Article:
This bird is superficially pretty similar to a Richard's Pipit, but has a very different call and is smaller with shorter legs, a shorter bill and shorter tail. This Blyth's Pipit didn't want to be seen too easily though and has decided to stay pretty well hidden in the long grass and juncus and has only been seen for short periods in flight. This didn't stop myself and my friend Chris Orders making the trip on Sunday to this rather unprepossessing spot of land.
We set off at silly o'clock and arrived at the site as the first rays of what was a damp, dark, horrible morning started to appear. The site was indeed not particularly awe-inspiring, but we duly parked and made our way to the flooded field that was being favoured by the pipit. A few other birders were already there, along with the birds finder and we all set up our scopes and started to wait. The bird had apparently been showing very well on the Saturday, perching in trees and running along a small bank as well as appearing in flight, but Sunday was a very different day. The sky was leaden grey and an extremely cold wind was blowing straight into our faces as we all stood along the side of this miserable little field overlooked by West Yorkshire's finest. By 9 o'clock there were approximately 50 birders present and so the finder of the bird started to walk into the field, something that had been happening all week, with varying effect and not without voices of discontent on various forums. This was what is known as an 'organised flush', something more preferable to the free for all that happened on the Monday when 400+ birders swarmed on to the field in order to put the pipit and consequently every other bird into the sky for a split second viewing. This time, one person, with another hanger on entered the field and started to methodically walk the area and just as he was nearing the end, the bird rose, calling as it did so and was seen in flight for a few seconds when it then landed back in the safety of the scrub where it was left to feed in peace. The two people left the field and rejoined the gathered crowd, where everyone present had seen the bird. A couple of people were seen to leave the group, all presumed that they were leaving, but no, they then decided to start entering the area where the bird had been seen to land, obviously intent on getting some more views. At once, the local chap started shouting at these guys to get out of the field and clear off, something they did and were not seen again. We all then started to disperse, content in the views that we had and safe in the knowledge that, although the bird was occasionally being flushed, it was a very rare occurrence and it was still being given time to rest and feed.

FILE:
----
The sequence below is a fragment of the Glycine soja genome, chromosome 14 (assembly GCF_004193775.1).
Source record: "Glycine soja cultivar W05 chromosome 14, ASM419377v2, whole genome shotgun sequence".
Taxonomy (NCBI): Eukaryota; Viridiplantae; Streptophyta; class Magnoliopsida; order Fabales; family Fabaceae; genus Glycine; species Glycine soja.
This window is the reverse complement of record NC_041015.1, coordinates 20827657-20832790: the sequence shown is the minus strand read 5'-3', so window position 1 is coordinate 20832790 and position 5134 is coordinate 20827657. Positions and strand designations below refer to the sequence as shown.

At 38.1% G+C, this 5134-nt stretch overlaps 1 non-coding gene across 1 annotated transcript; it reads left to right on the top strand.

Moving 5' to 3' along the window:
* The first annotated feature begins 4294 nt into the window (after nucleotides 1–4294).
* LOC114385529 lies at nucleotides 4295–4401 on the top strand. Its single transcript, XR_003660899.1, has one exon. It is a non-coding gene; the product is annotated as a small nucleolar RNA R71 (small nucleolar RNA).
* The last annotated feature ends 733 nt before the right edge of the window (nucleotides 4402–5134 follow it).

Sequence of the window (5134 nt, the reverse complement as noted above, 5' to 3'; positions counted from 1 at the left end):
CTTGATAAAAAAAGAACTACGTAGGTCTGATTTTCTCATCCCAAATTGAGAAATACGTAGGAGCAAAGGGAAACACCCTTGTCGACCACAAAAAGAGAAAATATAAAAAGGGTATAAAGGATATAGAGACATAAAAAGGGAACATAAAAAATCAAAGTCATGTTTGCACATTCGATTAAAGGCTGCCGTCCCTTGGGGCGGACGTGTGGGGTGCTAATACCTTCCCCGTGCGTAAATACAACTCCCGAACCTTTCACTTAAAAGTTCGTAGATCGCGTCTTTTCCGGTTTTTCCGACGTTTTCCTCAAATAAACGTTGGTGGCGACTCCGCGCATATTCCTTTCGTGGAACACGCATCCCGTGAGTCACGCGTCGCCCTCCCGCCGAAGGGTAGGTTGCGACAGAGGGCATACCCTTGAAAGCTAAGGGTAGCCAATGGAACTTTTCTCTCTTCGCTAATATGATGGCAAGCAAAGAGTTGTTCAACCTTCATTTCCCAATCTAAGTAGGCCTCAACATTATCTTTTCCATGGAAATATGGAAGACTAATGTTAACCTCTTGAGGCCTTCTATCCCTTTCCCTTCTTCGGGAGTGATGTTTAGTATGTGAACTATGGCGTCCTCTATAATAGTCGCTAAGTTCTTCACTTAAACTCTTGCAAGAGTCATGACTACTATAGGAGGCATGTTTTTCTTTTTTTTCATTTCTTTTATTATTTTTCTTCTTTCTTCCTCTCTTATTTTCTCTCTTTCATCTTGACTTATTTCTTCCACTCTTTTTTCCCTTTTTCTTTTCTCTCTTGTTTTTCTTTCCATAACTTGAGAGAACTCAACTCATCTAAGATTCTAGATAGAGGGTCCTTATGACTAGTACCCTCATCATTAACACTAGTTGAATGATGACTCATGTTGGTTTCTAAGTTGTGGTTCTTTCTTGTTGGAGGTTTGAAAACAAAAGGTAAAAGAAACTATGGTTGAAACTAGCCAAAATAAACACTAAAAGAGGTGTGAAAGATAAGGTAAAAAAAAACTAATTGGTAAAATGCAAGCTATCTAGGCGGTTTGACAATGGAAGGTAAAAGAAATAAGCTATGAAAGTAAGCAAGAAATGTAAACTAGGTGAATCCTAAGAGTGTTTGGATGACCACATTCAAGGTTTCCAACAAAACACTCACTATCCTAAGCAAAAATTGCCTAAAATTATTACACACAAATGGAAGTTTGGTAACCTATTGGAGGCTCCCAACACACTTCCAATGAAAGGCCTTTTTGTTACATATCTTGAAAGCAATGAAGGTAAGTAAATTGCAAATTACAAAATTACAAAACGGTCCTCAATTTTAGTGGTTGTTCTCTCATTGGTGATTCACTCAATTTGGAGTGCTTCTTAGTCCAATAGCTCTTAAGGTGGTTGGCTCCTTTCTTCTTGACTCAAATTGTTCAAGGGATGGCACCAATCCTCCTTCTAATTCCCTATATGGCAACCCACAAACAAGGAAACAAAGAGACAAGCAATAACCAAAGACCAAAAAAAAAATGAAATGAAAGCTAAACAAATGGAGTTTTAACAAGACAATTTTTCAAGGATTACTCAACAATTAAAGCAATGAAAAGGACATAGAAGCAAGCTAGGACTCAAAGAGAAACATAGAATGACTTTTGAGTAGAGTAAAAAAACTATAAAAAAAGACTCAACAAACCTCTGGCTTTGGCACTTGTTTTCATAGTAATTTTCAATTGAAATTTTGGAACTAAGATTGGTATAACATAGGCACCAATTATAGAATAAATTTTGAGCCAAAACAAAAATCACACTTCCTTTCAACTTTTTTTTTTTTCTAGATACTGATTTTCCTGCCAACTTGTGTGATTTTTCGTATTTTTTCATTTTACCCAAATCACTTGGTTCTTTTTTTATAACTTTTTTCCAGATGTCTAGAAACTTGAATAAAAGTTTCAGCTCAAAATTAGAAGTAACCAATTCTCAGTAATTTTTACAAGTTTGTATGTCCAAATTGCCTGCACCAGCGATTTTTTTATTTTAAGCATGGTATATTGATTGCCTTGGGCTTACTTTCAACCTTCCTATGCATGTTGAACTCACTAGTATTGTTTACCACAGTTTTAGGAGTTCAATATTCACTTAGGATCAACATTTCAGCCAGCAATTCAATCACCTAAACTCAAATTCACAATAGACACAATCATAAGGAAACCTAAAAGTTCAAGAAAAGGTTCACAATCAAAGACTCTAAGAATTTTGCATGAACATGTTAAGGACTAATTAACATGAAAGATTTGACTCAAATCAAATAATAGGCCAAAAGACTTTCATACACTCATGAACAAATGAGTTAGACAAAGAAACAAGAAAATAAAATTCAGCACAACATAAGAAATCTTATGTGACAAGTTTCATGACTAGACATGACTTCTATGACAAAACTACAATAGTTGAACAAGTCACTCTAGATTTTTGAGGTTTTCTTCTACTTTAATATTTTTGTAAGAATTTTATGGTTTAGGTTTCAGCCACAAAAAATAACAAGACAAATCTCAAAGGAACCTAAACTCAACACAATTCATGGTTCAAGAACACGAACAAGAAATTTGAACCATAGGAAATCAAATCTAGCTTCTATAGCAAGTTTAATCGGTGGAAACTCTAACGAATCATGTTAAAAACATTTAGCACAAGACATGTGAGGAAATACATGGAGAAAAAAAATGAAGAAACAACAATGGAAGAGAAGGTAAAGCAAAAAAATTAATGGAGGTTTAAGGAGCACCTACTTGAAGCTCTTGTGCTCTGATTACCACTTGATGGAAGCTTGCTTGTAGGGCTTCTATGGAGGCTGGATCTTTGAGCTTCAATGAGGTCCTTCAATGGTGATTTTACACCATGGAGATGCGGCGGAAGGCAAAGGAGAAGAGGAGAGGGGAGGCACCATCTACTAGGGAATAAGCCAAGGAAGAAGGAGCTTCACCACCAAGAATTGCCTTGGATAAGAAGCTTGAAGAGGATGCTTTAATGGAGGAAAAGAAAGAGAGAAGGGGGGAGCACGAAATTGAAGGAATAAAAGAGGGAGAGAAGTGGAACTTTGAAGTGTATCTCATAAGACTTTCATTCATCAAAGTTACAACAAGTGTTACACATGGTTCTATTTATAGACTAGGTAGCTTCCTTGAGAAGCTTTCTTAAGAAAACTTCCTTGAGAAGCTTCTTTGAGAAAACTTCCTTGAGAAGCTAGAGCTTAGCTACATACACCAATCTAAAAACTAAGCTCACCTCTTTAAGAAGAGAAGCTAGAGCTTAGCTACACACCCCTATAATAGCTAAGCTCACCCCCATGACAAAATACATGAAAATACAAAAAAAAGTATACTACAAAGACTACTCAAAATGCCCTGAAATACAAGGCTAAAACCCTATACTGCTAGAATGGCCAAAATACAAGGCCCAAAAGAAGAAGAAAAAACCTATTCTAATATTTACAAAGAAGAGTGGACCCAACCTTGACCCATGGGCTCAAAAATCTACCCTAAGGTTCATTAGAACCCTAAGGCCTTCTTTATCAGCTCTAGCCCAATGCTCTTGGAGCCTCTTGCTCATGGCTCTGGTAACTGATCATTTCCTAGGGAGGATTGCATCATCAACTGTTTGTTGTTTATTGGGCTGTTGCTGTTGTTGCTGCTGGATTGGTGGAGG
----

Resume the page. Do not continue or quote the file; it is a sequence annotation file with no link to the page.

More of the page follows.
Our views did not lend themselves to photography, although I am posting one photo, I assure you that it is the bird in question, but to be honest, it just looks like a brown blob in the sky.
|The field in question. ©Chris Orders|
|A few of the assembled twitchers with the police offices in the background. ©Chris Orders|
|You can tell it's the Blyth's Pipit because of its' straggly, scruffy tail. Honest!|
Thanks again to Chris for driving and Anne for providing the lunch. Another 'tick' in the book.